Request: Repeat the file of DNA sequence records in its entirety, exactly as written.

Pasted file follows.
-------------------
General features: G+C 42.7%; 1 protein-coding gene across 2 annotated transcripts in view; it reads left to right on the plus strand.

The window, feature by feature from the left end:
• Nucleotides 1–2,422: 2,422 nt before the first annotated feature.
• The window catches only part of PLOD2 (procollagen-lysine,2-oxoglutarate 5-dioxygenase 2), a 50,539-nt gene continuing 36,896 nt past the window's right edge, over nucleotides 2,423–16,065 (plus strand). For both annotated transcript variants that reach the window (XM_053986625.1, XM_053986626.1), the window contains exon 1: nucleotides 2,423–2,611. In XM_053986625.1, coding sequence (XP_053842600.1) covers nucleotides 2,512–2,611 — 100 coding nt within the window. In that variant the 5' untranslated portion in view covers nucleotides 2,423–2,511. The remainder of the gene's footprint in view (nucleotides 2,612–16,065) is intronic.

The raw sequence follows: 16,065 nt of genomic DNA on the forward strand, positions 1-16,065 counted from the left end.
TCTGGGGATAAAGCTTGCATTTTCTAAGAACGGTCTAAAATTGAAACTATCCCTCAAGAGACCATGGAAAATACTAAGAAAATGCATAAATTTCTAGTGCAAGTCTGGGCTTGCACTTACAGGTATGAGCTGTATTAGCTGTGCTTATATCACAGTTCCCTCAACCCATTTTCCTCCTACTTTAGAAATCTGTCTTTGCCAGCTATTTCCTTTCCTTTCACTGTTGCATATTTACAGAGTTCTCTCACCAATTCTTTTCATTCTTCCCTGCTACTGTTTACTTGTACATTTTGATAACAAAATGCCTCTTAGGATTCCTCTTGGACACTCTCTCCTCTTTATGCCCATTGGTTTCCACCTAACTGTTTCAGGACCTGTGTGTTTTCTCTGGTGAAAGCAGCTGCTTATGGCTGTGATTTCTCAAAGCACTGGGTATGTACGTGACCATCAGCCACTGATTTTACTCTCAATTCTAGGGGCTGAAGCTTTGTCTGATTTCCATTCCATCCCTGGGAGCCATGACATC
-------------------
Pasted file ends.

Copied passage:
General features: G+C 42.7%; 1 protein-coding gene across 2 annotated transcripts in view; it reads left to right on the plus strand.

The window, feature by feature from the left end:
• Nucleotides 1–2,422: 2,422 nt before the first annotated feature.
• The window catches only part of PLOD2 (procollagen-lysine,2-oxoglutarate 5-dioxygenase 2), a 50,539-nt gene continuing 36,896 nt past the window's right edge, over nucleotides 2,423–16,065 (plus strand). For both annotated transcript variants that reach the window (XM_053986625.1, XM_053986626.1), the window contains exon 1: nucleotides 2,423–2,611. In XM_053986625.1, coding sequence (XP_053842600.1) covers nucleotides 2,512–2,611 — 100 coding nt within the window. In that variant the 5' untranslated portion in view covers nucleotides 2,423–2,511. The remainder of the gene's footprint in view (nucleotides 2,612–16,065) is intronic.

The raw sequence follows: 16,065 nt of genomic DNA on the forward strand, positions 1-16,065 counted from the left end.
TCTGGGGATAAAGCTTGCATTTTCTAAGAACGGTCTAAAATTGAAACTATCCCTCAAGAGACCATGGAAAATACTAAGAAAATGCATAAATTTCTAGTGCAAGTCTGGGCTTGCACTTACAGGTATGAGCTGTATTAGCTGTGCTTATATCACAGTTCCCTCAACCCATTTTCCTCCTACTTTAGAAATCTGTCTTTGCCAGCTATTTCCTTTCCTTTCACTGTTGCATATTTACAGAGTTCTCTCACCAATTCTTTTCATTCTTCCCTGCTACTGTTTACTTGTACATTTTGATAACAAAATGCCTCTTAGGATTCCTCTTGGACACTCTCTCCTCTTTATGCCCATTGGTTTCCACCTAACTGTTTCAGGACCTGTGTGTTTTCTCTGGTGAAAGCAGCTGCTTATGGCTGTGATTTCTCAAAGCACTGGGTATGTACGTGACCATCAGCCACTGATTTTACTCTCAATTCTAGGGGCTGAAGCTTTGTCTGATTTCCATTCCATCCCTGGGAGCCATGACATC